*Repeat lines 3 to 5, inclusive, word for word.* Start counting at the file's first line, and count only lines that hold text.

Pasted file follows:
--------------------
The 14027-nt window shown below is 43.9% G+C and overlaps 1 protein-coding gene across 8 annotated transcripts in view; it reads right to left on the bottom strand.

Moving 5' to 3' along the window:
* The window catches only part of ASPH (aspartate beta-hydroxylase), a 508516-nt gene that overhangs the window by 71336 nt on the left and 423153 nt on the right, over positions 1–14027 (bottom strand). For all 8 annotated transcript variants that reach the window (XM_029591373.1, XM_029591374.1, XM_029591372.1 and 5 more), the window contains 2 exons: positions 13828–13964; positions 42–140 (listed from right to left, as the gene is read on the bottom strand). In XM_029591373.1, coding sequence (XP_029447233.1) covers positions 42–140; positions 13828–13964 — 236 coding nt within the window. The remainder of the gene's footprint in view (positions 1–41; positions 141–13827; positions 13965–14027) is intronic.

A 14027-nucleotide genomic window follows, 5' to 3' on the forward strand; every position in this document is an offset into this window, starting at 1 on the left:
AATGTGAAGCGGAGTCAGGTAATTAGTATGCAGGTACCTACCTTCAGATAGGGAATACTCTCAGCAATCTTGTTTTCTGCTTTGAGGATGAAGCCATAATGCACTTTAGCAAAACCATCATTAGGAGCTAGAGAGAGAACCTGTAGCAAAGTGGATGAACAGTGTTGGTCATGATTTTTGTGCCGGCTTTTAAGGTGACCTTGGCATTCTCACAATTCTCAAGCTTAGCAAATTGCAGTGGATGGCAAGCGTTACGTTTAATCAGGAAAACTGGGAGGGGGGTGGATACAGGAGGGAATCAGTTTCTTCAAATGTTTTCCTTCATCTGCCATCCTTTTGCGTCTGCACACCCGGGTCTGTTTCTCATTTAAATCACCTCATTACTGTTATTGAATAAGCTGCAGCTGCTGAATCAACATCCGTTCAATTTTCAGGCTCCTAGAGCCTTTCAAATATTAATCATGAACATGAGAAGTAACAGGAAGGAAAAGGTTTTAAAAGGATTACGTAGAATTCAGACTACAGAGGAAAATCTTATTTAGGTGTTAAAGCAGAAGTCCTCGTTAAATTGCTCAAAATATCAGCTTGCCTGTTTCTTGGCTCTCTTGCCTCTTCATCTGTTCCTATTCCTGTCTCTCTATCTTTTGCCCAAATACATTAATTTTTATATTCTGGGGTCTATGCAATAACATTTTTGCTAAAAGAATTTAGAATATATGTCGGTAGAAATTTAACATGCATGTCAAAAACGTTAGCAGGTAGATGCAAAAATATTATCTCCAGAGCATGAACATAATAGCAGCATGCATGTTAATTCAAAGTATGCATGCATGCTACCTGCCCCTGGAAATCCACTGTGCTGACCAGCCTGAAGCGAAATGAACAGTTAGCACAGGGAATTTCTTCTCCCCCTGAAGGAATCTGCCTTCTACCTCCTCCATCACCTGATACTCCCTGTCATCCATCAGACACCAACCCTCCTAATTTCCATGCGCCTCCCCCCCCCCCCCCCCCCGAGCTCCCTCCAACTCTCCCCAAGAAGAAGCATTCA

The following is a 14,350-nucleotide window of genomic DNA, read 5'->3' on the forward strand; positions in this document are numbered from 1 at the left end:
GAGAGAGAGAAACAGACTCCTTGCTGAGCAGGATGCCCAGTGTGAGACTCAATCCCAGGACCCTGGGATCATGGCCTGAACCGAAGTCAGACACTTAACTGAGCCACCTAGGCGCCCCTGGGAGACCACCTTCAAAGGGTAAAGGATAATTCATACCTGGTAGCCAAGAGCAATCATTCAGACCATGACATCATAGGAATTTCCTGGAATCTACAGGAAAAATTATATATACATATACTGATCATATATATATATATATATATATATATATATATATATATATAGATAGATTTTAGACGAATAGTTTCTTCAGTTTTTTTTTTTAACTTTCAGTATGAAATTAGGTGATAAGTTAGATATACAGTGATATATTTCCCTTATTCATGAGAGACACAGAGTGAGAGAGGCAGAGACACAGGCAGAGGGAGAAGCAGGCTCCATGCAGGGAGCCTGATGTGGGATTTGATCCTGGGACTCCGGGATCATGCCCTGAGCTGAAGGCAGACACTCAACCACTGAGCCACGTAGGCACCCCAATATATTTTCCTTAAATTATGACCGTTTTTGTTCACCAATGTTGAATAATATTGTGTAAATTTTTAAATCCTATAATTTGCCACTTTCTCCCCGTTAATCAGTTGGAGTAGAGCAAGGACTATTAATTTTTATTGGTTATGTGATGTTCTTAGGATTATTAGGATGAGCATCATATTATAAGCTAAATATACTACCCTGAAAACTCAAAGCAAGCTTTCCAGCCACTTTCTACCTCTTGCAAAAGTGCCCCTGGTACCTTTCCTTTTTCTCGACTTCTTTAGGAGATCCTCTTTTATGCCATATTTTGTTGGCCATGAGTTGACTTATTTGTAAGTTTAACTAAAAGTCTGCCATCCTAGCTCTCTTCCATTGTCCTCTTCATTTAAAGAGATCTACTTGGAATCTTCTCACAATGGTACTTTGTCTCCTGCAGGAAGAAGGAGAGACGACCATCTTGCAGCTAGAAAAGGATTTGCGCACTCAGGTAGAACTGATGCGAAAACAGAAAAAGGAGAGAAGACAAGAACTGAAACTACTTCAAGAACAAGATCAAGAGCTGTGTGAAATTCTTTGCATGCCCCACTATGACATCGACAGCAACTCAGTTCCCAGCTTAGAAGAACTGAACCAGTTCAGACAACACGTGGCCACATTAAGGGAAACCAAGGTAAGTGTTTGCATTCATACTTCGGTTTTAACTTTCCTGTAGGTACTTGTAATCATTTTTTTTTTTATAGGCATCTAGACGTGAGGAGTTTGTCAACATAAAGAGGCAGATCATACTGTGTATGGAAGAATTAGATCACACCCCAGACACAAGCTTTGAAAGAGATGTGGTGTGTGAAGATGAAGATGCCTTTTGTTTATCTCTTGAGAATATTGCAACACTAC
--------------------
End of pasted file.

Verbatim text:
* The window catches only part of ASPH (aspartate beta-hydroxylase), a 508516-nt gene that overhangs the window by 71336 nt on the left and 423153 nt on the right, over positions 1–14027 (bottom strand). For all 8 annotated transcript variants that reach the window (XM_029591373.1, XM_029591374.1, XM_029591372.1 and 5 more), the window contains 2 exons: positions 13828–13964; positions 42–140 (listed from right to left, as the gene is read on the bottom strand). In XM_029591373.1, coding sequence (XP_029447233.1) covers positions 42–140; positions 13828–13964 — 236 coding nt within the window. The remainder of the gene's footprint in view (positions 1–41; positions 141–13827; positions 13965–14027) is intronic.

A 14027-nucleotide genomic window follows, 5' to 3' on the forward strand; every position in this document is an offset into this window, starting at 1 on the left:
AATGTGAAGCGGAGTCAGGTAATTAGTATGCAGGTACCTACCTTCAGATAGGGAATACTCTCAGCAATCTTGTTTTCTGCTTTGAGGATGAAGCCATAATGCACTTTAGCAAAACCATCATTAGGAGCTAGAGAGAGAACCTGTAGCAAAGTGGATGAACAGTGTTGGTCATGATTTTTGTGCCGGCTTTTAAGGTGACCTTGGCATTCTCACAATTCTCAAGCTTAGCAAATTGCAGTGGATGGCAAGCGTTACGTTTAATCAGGAAAACTGGGAGGGGGGTGGATACAGGAGGGAATCAGTTTCTTCAAATGTTTTCCTTCATCTGCCATCCTTTTGCGTCTGCACACCCGGGTCTGTTTCTCATTTAAATCACCTCATTACTGTTATTGAATAAGCTGCAGCTGCTGAATCAACATCCGTTCAATTTTCAGGCTCCTAGAGCCTTTCAAATATTAATCATGAACATGAGAAGTAACAGGAAGGAAAAGGTTTTAAAAGGATTACGTAGAATTCAGACTACAGAGGAAAATCTTATTTAGGTGTTAAAGCAGAAGTCCTCGTTAAATTGCTCAAAATATCAGCTTGCCTGTTTCTTGGCTCTCTTGCCTCTTCATCTGTTCCTATTCCTGTCTCTCTATCTTTTGCCCAAATACATTAATTTTTATATTCTGGGGTCTATGCAATAACATTTTTGCTAAAAGAATTTAGAATATATGTCGGTAGAAATTTAACATGCATGTCAAAAACGTTAGCAGGTAGATGCAAAAATATTATCTCCAGAGCATGAACATAATAGCAGCATGCATGTTAATTCAAAGTATGCATGCATGCTACCTGCCCCTGGAAATCCACTGTGCTGACCAGCCTGAAGCGAAATGAACAGTTAGCACAGGGAATTTCTTCTCCCCCTGAAGGAATCTGCCTTCTACCTCCTCCATCACCTGATACTCCCTGTCATCCATCAGACACCAACCCTCCTAATTTCCATGCGCCTCCCCCCCCCCCCCCCCCCGAGCTCCCTCCAACTCTCCCCAAGAAGAAGCATTCA